While it might seem hard to believe, not everyone is desperately looking to add a dog to their lives. For some, getting a dog can be a really exciting time. However, not everyone in your household is going to feel that way. You could be ready to bring home a dog but stuck in a home with people who prefer things how they are. Your family or partner might not be so excited about the idea of getting a dog. While you could be picking out breeds and deciding on a name, you’ve still got to convince everyone that you live with. A dog is a big commitment, if everyone isn’t on board with getting a dog, you can’t really bring one home. So how do you persuade your partner or parents to get a dog?
Start with talking to your family or partner. Your desire for a new pet might not be a secret, but they need to know you’re serious. Also, you need to know about their objections to getting a new pet. If they don’t want to get a dog, then you need to know why not. Since your dog will be sharing space with them, their concerns might become actual problems down the line if things aren’t discussed.
Once you know what your family’s objections are, you need to show them why that might not apply here. You need to demonstrate that their concerns about having a dog around will be addressed in the way that you care for it, or in your choice of dog. You might have to compromise, but if you approach it from a mature and understanding place you can convince your family to allow you to get a dog.
Why Don’t They Want to Get a Dog?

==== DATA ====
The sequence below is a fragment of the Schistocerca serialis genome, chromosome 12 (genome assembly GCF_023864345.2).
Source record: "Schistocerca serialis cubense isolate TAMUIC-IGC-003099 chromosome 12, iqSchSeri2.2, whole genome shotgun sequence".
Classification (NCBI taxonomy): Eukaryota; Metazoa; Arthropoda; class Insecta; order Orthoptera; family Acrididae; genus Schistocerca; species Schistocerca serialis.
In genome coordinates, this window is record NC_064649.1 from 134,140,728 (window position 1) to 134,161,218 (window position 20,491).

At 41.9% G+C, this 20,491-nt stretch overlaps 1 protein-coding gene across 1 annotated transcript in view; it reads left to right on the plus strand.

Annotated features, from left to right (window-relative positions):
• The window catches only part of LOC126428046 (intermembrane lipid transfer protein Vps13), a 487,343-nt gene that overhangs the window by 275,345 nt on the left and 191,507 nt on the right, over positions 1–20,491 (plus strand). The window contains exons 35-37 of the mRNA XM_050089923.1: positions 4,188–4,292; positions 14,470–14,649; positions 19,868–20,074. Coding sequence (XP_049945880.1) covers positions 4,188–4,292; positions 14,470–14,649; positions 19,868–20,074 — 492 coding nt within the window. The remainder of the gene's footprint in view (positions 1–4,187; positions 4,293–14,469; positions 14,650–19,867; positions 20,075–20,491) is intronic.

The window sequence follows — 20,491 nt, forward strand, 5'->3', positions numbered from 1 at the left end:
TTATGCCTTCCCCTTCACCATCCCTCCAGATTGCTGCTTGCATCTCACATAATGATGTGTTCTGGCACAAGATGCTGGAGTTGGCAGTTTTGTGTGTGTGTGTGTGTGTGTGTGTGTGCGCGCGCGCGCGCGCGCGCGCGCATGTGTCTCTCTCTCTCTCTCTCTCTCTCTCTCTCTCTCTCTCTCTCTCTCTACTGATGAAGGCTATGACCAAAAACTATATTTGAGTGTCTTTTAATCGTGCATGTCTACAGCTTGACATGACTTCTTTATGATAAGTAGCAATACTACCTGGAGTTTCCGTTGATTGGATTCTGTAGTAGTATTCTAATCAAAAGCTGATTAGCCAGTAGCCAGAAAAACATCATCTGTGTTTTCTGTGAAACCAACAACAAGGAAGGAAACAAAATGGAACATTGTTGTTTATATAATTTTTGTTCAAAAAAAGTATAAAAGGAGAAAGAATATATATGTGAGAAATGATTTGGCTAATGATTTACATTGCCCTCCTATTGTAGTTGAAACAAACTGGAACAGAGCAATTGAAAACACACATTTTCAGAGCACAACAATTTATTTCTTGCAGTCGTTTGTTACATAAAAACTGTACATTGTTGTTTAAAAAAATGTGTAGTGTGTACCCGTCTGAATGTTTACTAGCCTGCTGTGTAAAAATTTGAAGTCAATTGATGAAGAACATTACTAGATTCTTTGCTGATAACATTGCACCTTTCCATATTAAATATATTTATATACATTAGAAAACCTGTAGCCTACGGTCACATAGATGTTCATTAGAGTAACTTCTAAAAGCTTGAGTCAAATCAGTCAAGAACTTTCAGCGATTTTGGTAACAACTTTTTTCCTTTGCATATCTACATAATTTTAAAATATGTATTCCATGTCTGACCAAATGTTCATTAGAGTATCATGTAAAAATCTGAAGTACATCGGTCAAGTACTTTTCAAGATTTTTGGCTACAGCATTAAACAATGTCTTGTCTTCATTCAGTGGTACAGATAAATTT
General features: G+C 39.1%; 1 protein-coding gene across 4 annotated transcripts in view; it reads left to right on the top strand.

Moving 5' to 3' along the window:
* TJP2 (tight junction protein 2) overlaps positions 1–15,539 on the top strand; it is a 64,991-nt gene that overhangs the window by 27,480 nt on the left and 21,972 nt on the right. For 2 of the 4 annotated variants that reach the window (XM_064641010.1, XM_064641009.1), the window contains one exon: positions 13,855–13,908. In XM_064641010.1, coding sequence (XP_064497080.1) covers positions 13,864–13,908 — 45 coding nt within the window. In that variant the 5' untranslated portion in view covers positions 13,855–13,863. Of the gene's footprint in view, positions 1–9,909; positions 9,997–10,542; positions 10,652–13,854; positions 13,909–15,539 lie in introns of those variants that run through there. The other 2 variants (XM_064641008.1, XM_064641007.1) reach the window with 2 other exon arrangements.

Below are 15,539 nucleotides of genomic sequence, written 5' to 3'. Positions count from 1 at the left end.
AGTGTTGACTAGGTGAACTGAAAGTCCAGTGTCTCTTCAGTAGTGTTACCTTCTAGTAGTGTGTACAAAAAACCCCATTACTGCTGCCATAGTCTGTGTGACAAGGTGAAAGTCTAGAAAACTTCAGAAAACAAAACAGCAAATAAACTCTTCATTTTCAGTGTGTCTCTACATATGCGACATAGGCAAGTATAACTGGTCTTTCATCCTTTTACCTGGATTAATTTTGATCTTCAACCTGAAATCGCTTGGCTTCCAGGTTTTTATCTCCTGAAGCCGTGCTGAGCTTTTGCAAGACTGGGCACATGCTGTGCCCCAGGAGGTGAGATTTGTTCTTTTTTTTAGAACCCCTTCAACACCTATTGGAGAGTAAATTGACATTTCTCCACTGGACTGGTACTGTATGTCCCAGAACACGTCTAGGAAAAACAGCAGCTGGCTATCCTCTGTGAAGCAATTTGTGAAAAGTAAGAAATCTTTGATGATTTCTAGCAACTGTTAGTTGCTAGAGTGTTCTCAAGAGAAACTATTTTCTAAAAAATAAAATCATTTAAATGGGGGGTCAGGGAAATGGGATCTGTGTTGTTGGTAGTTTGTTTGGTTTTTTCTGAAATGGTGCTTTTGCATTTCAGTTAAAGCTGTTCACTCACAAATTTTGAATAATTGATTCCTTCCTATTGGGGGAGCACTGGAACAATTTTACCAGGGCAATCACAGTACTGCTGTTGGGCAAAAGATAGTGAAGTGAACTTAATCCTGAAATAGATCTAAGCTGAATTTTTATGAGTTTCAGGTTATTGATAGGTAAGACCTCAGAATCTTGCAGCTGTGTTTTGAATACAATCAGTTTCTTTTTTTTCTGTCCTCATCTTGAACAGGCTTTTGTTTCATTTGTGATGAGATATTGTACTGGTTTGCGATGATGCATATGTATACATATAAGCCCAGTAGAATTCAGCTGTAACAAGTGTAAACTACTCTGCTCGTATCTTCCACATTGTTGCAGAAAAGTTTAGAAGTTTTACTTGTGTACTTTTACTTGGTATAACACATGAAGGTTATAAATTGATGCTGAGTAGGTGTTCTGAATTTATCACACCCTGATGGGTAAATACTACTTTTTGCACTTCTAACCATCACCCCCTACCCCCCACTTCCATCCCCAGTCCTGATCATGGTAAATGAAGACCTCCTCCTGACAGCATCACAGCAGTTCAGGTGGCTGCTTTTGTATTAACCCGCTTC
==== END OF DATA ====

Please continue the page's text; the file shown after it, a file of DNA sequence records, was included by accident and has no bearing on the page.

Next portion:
Some people just don’t like dogs, and for others, it can be for specific reasons, these can vary depending on your situation, but there are often practical concerns about getting a new pet. If your family doesn’t want a dog, they’ll probably have quite a list of reasons. These reasons can vary greatly, like the amount of work involved or having to clean up after a messy pet. You need to find out what their actual objections are, the things that are really stopping them. If someone just isn’t a dog person, they might just throw out reasons as a diversion. You need to cut through this and find what exactly it is stopping them from getting a dog.
Once you find out what their reasons are, you need to think about them. You can’t just fire straight back with excuses and dismiss their concerns. Take some time to actually think through why it is that your family doesn’t want to get a dog, and why you disagree with these reasons. If their concerns are based around free time for care or something similar, you might find yourself having to actually think about how much time you can give a dog. The objections of your family can be appeased, but you do need to seriously consider them.
Essentially though, you need to think of a reason why their concerns about having a dog won’t be true or could be mitigated. Otherwise, they might be right.
It is important that you genuinely find a solution to these problems, not just ignore them. These concerns need addressing in a sincere way to prove to your family you’re ready to get a dog.
Convince Them It is Going to Work
Once you know what problems your family has with getting a dog, you can work to convince them that these won’t be an issue here. You do this by addressing the issue and showing how you won’t allow it to become a problem. These are some common examples.
Not Enough Time to Care for a Dog
This is a common one, if it actually applies to you then you should know pretty quickly if you can get a dog or not. Some breeds require a lot less physical exercise than others. However, these dogs still need plenty of attention and time spent with them. If your family’s concern is over their exercise needs, then a different choice of breed will help to set their mind at ease.
Show You Can Take Responsibility for a Dog
Many families worry about the care for a dog falling onto them if you’re not taking the time you thought you would to look after it. You need to show them that you’re responsible enough to handle a pet. To do this, try making a schedule for after you’ve got the dog. This can show that you’re taking the time commitments seriously and understanding how much you have to sacrifice and work for your pet.